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Found 14 results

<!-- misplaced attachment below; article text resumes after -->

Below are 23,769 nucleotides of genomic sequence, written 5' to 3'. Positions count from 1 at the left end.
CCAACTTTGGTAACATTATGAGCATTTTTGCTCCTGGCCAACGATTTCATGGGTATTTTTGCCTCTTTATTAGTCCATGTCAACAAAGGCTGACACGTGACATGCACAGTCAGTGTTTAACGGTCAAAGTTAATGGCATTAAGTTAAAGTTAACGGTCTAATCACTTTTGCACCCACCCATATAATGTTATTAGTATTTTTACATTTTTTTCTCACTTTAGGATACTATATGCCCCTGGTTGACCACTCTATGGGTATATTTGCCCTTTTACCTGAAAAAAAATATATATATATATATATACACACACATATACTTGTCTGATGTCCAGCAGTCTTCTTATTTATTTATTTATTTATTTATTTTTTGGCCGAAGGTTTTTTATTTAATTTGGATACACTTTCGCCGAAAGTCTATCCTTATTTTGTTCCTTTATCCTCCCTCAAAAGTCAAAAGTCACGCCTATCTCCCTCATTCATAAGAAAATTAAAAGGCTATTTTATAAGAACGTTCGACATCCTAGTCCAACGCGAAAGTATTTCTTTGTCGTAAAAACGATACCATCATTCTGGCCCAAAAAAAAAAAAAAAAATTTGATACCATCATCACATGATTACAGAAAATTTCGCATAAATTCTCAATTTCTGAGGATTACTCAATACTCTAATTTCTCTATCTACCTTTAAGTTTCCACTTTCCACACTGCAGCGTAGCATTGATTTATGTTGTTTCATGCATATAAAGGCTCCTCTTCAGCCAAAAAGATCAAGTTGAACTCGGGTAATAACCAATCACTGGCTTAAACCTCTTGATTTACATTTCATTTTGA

1. IAS 2019 Review - Friday 15 November My second show (first was last year), as before got there on Friday 15th, soon after 0900hrs. Despite the weather, seemed to be fairly busy in the main hall. Had a few good discussions with different vendors, 365 Astronomy in particular. Even the guy on the Vixen stand near the entrance, remembered me from last year! RVO had a whole hall to themselves, not really sure why? They did seem a bit 'lost' in there. All that space and not much kit... Again, there to 'window shop' only, but still managed to spend £90! Got a good price on a WO 1.25" Dura-Bright Dielectric diagonal. (Thanks Widescreen) Best online price I'd found, prior to the show, was about £100 inc. postage/delivery, so saved a tenner! Restaurant was a big improvement over last year. Coffee was OK, lunch was pretty good too. Choice of Fish 'n' Chips or Cottage Pie. All gone by 1345hrs... All in all a good day. Looking ahead to 2020, might make three in a row! Chaxastro "Humour is reason gone mad" Groucho Marx